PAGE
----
Surprise of the day - and swanky bird of the day too - was Common Snipe. I have never seen this bird in anything larger than straggling groups. Today, at Lodmoor, there was a single flock of 150-180 birds flying around regularly. Quite astonishing. Never seen anything like it. The most I managed to get in a single frame was 85 birds, and that wasn't even half the flock. Here's a picture of a mere score of birds.
On Friday, I headed to Holt Lowes to research a route for a book I am writing on Norfolk walks. As I was driving up, Josh Jones messaged to say he had just counted 17 male Adders there. A few minutes later, Josh was showing me several of the individuals, including on particularly confiding male. In total I had a dozen individuals, all sluggish after the recent snow. Every single encounter was thrilling. i sure am glad to be back amongst these guys.
Mediterranean Gulls were a major feature of the day. Not sure how many we saw around the place, but probably 200+, including 150++ roosting in Weymouth Bay in the evening. I love these beasts. Still rare enough to thrill, and always striking to look at. And that call!
An hour later, I was watching my daughter play notable in Holt, and preparing to take her to a party in south Norfolk later that afternoon. Then all hell broke loose with the discovery of the Scolt Head Island Snowy Owl. Arrangements were swiftly made with a fellow parent who has a big car, and my daughter travelled south with them after the match, whereas I hurried west to enjoy the big first-winter female, as watched from Burnham Deepdale. I've only seen one Snowy Owl anywhere before - the Lincolnshire bird of 1990/1991 - and dipped one on North Uist a few years ago, this was a very pleasant sight indeed, as well as being a Norfolk tick.The bird was distant, however, so my photos are rubbish. A tammy knee, twisted that morning at Holt Lowes, prevented me from joining Dave Andrews and co. out on the saltmarsh, from where the bird was several hundred metres less distant.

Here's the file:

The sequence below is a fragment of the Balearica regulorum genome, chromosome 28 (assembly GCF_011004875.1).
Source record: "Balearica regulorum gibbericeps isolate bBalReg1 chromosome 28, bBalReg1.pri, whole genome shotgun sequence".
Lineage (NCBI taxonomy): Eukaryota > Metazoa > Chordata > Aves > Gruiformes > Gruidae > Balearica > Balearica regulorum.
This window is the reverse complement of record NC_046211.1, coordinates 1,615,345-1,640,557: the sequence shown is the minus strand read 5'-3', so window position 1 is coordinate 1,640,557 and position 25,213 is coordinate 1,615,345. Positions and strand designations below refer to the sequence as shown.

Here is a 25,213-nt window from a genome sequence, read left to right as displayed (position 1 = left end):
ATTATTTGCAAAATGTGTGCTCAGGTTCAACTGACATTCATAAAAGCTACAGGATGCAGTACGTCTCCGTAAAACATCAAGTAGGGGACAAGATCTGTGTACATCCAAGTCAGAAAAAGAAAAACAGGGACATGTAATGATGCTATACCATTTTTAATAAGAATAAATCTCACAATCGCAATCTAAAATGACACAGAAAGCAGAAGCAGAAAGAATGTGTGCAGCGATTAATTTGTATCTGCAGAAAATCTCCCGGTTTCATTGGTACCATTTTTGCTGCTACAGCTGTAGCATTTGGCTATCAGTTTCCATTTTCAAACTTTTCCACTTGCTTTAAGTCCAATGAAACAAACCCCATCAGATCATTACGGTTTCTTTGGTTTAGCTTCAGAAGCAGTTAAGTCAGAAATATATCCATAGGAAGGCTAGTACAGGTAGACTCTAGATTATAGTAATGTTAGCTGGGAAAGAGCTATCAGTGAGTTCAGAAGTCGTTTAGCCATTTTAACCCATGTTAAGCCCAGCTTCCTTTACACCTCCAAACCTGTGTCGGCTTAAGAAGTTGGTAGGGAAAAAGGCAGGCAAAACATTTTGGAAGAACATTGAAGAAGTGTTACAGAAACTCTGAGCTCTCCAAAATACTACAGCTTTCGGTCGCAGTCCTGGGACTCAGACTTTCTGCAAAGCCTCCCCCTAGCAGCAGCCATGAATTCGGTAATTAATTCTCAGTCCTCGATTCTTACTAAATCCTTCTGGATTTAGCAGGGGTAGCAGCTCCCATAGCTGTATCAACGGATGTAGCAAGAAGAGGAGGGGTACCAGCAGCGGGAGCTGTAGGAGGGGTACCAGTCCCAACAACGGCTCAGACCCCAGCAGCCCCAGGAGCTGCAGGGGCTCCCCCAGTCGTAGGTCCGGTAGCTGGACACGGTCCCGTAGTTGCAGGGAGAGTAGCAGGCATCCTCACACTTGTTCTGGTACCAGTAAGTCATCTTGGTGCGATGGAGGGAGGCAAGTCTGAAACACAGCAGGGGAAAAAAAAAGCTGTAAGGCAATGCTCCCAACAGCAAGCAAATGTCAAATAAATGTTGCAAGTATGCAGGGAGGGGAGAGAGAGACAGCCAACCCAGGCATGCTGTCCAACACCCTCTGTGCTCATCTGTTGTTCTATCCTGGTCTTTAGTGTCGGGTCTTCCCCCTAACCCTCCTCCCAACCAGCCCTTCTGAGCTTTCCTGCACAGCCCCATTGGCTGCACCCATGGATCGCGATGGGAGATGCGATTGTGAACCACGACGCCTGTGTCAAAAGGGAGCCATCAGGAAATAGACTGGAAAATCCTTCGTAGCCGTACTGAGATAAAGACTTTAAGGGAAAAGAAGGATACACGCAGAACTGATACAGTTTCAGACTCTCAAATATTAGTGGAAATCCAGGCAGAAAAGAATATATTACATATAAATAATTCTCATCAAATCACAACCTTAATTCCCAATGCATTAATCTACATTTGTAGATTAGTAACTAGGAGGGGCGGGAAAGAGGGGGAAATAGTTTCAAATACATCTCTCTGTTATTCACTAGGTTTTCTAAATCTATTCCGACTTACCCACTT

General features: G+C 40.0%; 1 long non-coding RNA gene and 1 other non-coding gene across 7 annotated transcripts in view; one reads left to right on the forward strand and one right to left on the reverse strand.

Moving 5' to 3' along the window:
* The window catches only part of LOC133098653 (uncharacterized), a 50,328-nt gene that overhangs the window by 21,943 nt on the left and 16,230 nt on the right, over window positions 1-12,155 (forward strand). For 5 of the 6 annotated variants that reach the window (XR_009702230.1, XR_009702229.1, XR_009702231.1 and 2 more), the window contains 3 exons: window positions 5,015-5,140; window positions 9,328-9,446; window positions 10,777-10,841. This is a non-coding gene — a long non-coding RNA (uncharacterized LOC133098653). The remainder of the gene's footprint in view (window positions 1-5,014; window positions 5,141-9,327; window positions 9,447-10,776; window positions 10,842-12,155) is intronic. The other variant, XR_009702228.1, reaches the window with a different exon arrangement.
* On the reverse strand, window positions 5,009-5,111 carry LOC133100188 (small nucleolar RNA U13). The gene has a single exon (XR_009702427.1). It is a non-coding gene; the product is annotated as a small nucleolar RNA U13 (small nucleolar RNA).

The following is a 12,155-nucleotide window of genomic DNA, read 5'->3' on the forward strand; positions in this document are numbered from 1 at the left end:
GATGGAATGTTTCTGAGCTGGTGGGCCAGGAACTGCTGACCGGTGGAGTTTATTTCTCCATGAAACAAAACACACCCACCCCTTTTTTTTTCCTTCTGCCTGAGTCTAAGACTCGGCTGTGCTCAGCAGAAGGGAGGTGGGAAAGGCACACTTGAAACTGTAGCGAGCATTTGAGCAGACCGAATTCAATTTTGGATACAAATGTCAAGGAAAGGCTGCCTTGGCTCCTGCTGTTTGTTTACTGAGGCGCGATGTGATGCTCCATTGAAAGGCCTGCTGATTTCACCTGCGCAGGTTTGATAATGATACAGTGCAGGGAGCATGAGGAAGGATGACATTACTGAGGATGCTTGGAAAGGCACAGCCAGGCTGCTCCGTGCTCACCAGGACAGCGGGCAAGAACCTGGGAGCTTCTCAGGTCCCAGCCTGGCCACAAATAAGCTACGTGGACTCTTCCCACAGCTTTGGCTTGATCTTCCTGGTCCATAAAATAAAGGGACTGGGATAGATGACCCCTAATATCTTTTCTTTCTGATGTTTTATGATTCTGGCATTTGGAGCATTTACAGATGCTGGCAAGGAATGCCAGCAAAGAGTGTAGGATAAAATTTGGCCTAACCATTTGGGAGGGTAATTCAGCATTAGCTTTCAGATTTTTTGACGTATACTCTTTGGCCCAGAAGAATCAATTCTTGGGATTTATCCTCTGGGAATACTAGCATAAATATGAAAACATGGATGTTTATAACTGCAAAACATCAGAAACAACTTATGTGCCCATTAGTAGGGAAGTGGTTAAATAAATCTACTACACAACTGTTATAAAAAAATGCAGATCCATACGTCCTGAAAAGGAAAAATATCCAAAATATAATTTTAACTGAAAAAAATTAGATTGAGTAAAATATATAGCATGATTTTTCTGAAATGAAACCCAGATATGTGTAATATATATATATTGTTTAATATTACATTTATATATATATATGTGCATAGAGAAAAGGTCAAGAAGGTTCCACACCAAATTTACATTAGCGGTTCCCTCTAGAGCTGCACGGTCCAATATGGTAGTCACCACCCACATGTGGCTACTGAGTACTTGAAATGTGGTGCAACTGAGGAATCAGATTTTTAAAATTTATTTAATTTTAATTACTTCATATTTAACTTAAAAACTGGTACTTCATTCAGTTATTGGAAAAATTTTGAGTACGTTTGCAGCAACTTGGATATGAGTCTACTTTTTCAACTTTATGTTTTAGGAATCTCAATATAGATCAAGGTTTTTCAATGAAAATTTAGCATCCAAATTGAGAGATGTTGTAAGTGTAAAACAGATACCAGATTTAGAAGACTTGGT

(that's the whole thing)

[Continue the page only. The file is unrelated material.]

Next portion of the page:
Thursday bore witness to a rare commodity, nowadays. A day off, to go twitching. I joined Mike Dawson (leader of Norfolk's entry in Champions of the Flyways 2018), Yoav Perlman and Chris Sharpe to see the Dorset Ross's Gull. I say 'see'... but we dipped. Commiserations to Chris, in particular, as this was his first twitch since 1987, when he saw the Cley Slender-billed Gulls... To be honest, I can't add anything useful to Yoav's amusing blog on 'the best [i.e. most enjoyable] dip ever', other than to offer a few photos.First up, a drake Eurasian Teal.